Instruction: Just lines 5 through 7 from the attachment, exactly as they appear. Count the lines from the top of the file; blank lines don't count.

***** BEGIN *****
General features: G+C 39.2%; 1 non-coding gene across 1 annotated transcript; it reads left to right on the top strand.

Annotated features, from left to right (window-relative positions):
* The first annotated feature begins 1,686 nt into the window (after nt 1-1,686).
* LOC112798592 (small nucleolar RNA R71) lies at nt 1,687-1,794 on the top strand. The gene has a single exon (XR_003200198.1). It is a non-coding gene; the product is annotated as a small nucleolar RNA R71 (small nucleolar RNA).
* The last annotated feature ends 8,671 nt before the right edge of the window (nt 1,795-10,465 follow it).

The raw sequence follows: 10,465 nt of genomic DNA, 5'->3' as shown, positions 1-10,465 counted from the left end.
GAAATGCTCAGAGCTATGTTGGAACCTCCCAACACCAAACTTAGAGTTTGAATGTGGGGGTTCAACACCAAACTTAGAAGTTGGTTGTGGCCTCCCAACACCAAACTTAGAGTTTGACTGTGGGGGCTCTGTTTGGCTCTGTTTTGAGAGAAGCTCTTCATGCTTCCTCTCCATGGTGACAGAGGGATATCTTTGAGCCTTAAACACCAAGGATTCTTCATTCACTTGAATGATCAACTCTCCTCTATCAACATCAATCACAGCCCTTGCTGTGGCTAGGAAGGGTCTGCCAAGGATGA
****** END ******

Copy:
* The last annotated feature ends 8,671 nt before the right edge of the window (nt 1,795-10,465 follow it).

The raw sequence follows: 10,465 nt of genomic DNA, 5'->3' as shown, positions 1-10,465 counted from the left end.
GAAATGCTCAGAGCTATGTTGGAACCTCCCAACACCAAACTTAGAGTTTGAATGTGGGGGTTCAACACCAAACTTAGAAGTTGGTTGTGGCCTCCCAACACCAAACTTAGAGTTTGACTGTGGGGGCTCTGTTTGGCTCTGTTTTGAGAGAAGCTCTTCATGCTTCCTCTCCATGGTGACAGAGGGATATCTTTGAGCCTTAAACACCAAGGATTCTTCATTCACTTGAATGATCAACTCTCCTCTATCAACATCAATCACAGCCCTTGCTGTGGCTAGGAAGGGTCTGCCAAGGATGA